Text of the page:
Barrett's esophagus

Research output: Chapter in Book/Report/Conference proceedingChapter

4 Scopus citations


Barrett's esophagus is the condition in which a metaplastic columnar mucosa that predisposes to cancer development replaces the stratified squamous mucosa that normally lines the distal esophagus. The condition develops as a complication of chronic gastroesophageal reflux disease (GERD), which is often severe in patients who have long segments of Barrett's metaplasia extending up the esophagus. Barrett's esophagus is a major risk factors for esophageal adenocarcinoma, a tumor whose frequency has increased more than six-fold over the past several decades. Because of this cancer risk, patients with Barrett's esophagus are advised to have regular endoscopic surveillance with esophageal biopsy sampling to detect dysplasia, the precursor of invasive adenocarcinoma. Until recently, patients with high-grade dysplasia in Barrett's esophagus were treated with esophagectomy. Today, most patients with high-grade dysplasia can be treated successfully with endoscopic eradication therapy. This chapter discusses the diagnosis, epidemiology, pathogenesis and management of Barrett's esophagus.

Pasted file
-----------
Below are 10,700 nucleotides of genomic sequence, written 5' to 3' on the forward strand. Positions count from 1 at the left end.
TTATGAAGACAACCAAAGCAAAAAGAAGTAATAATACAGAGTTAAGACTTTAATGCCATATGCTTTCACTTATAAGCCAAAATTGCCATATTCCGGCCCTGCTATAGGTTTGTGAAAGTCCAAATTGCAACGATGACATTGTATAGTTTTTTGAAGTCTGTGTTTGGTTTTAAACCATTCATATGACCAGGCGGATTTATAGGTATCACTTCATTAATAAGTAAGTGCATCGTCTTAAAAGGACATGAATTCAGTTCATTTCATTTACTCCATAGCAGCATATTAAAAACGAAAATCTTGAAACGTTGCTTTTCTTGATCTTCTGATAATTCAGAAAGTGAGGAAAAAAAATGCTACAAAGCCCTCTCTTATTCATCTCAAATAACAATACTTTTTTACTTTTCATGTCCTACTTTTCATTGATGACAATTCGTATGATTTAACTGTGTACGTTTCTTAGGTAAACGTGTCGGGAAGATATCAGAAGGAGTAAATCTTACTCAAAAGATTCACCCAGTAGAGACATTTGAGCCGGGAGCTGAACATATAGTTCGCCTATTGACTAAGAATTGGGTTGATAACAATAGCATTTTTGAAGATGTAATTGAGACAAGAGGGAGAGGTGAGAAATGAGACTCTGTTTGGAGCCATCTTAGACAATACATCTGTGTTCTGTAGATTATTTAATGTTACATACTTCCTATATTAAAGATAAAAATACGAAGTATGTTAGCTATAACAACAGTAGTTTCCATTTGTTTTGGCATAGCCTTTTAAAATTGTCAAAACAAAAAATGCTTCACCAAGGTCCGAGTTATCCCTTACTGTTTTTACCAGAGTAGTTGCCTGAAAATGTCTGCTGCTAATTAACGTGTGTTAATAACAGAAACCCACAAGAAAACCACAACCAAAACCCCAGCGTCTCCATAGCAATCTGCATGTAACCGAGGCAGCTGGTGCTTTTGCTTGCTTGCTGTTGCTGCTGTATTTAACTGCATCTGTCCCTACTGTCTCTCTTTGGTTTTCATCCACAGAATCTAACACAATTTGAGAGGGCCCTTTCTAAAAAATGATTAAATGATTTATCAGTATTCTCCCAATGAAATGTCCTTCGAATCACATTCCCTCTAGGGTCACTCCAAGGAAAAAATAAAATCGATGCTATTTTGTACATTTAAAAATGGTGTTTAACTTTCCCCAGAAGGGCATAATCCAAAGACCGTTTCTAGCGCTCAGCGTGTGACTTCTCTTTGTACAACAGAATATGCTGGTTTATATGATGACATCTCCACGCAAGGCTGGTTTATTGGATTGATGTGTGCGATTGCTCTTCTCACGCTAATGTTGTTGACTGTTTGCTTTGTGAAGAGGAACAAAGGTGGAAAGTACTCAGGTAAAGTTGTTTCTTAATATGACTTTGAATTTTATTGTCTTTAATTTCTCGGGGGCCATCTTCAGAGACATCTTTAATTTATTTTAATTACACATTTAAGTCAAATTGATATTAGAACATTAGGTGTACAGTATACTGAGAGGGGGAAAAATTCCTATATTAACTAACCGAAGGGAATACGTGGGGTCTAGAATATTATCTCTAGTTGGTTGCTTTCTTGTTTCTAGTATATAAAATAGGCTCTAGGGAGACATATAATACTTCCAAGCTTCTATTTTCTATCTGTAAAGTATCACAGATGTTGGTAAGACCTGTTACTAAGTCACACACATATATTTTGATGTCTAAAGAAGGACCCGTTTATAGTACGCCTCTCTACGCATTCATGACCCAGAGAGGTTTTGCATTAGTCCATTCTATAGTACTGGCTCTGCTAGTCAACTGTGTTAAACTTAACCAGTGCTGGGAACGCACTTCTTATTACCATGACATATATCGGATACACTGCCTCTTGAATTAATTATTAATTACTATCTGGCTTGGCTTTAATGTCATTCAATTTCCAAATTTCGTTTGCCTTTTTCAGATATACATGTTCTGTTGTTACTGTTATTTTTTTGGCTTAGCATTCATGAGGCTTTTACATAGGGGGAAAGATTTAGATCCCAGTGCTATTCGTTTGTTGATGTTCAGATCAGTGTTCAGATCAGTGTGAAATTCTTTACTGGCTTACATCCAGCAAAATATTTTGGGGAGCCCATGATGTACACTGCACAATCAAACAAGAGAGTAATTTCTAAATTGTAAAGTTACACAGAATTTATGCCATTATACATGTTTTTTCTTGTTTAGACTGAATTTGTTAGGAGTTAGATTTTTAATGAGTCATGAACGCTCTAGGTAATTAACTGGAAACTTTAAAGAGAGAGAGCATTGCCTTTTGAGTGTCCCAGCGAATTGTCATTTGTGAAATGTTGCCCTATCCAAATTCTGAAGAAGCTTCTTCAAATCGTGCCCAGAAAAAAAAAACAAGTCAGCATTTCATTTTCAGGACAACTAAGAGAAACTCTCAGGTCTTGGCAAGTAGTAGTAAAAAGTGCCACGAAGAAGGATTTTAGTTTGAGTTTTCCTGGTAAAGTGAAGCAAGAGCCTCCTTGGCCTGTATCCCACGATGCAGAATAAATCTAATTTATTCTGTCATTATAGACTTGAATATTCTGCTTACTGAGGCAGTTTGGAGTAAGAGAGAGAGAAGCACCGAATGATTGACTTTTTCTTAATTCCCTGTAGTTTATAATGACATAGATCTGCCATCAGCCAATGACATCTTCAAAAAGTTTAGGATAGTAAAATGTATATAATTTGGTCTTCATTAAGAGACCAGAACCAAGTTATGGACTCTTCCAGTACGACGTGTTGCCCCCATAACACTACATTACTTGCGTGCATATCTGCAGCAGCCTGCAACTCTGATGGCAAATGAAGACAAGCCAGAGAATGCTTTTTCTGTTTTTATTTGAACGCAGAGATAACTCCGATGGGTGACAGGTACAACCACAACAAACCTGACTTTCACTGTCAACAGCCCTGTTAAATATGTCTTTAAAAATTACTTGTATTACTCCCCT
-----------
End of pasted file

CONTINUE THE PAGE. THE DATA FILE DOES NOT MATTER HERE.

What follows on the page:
Original languageEnglish (US)
Title of host publicationPrinciples of Deglutition: A Multidisciplinary Text for Swallowing and its Disorders
PublisherSpringer New York
Number of pages16
ISBN (Print)9781461437949, 9781461437932
StatePublished - Jan 1 2013


  • Barrett's esophagus
  • Dysplasia
  • Esophagectomy
  • Gastroesophageal reflux disease (GERD)
  • Predicting neoplastic progression

ASJC Scopus subject areas

  • Medicine(all)


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